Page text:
A quick side note here to explain why I was trying to restore these accounts rather than just recreate them. An active directory account is at its core a Global Unique Identifier or GUID. The GUID is what is used to reference the account in permissions primarily and many other aspects of windows networks. If I were to recreate the accounts essentially every file on the network and every file on each user’s computer would have to be modified to reflect the new account. If the account is restored however this is not necessary, this is why it was so important to restore the accounts. Back to the primary story.
The support rep and I had discussed using ADRestore during the call and it was at this point that is was determined that ADRestore was the best way to go. (One of my heroes Mark Russinovich to the rescue again.) I then used ADRestore to go through the 300+ deleted objects and recover the 120 or so that I needed to get back. I got off the phone at about 7:05 PM with this support rep.
Once the accounts were restored the world was not prefect yet. When recovered from a tombstone the account is disabled, has no password, has no details and loses all group membership. The first two I could fix fairly easily since we assign passwords to users via a script and I could just rerun that script. The third was not a big deal since not much info is stored in AD beyond the needed info. The last part of group membership was a bit more problematic. My script assigns people to a primary group but not all the extra groups that people are a part of. My boss went to work on fixing the groups once I had re-activated all the restored accounts.
At this point it was about 7:30 PM. We had all the Active Directory accounts mostly back in order and now it was time to tackle the deleted mailbox recovery portion. As I mentioned above this should have been fairly straightforward thanks to deleted mailbox retention. The problem however was that not all the mailboxes were showing up and I wasn’t sure if I was going to have to do some full database restores to recover or not. I decided to initiate a second Microsoft Support Incident with the Exchange group to try and figure out how to proceed. I hadn’t had to recover accidentally deleted mailboxes in quite a while either.
At about 8:05 PM I made a second call to the support phone number. This call routing agent was not nearly as helpful. Somehow the agent got Exchange Server 2007 and Outlook 2007 confused, they are related but not nearly the same thing. One is the server and the other is the client. After waiting on hold and getting connected to Outlook support and then getting bounced back to a second call routing agent who then bounced me to a third call routing agent I finally got a case created with the Exchange group at about 8:25 PM. I again created a case with severity A since I was in an outage situation and was willing to work 24 hours.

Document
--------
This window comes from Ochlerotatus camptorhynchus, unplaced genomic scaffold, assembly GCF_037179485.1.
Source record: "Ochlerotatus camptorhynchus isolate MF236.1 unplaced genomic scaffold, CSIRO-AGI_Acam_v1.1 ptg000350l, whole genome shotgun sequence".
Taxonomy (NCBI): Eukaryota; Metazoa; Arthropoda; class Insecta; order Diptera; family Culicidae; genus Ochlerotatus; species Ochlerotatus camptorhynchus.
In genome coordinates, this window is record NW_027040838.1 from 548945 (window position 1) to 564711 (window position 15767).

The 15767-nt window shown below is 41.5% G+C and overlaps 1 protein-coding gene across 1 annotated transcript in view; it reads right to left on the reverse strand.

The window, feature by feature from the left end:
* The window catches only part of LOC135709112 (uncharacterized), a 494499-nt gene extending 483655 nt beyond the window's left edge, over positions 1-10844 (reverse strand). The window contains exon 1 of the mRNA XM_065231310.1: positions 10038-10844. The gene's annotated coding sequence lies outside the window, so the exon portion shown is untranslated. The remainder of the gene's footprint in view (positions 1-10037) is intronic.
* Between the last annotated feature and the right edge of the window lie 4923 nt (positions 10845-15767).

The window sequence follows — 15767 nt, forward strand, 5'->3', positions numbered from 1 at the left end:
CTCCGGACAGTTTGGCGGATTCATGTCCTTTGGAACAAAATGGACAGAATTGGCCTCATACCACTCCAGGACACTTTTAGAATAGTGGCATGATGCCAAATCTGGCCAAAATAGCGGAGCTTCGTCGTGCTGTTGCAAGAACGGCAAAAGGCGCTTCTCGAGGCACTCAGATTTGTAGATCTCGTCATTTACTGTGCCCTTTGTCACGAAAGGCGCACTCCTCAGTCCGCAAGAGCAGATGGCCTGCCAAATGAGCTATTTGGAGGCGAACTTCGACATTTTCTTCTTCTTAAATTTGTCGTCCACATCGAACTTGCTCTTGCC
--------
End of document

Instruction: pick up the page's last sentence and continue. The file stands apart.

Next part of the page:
At about 8:35 PM the Exchange support rep called me. I explained the situation to him as well. We looked at the list to try and determine why some mailboxes were listed and some weren’t. We also verified the retention policy was correctly in place. There didn’t seem to be an obvious reason why some were missing. The support rep then had me run Clean-MailboxDatabase on each of the databases with deleted mailboxes. This made it so all the deleted mailboxes showed up. Once they were listed it was a simple (if time consuming) matter of reconnected each mailbox one by one. I ended the call with this rep at about 8:45 PM.
Another side note to elaborate on Clean-MailboxDatabase (http://technet.microsoft.com/en-us/library/bb124076.aspx). It is apparently like a tiny subset of ESEUtil to specifically look for deleted mailboxes and cleanup the table listing them. If I hadn’t been so freaked and pressed for time I probably could have found this myself, but oh well.
I left school at about 9:30 PM to head home and finish the last steps. From home I went through the process of manually reconnecting all the deleted mailboxes. I finally finished this about 11:30 PM and went to bed close to midnight. I headed in early the next morning to be prepared for any further fall-out.
The biggest problems to come out of the whole mess were:
- Loss of user access from 2:30 PM until the next morning for all faculty and admin council.
- Loss of inbound email from 2:30 PM until at the latest 11:30 PM.
- Loss of email due to incorrect group membership. This was 90-95% correct with 24 hours but the last 5-10% took as much as a month for people to notice that they weren’t on the correct lists.
The one good thing to come out of this was cleaning up some of the above mentioned lists. Also somewhat verifying recovery procedures is cool too.
Hopefully those of you that have read this far have learned something and maybe won’t make the same mistakes I did.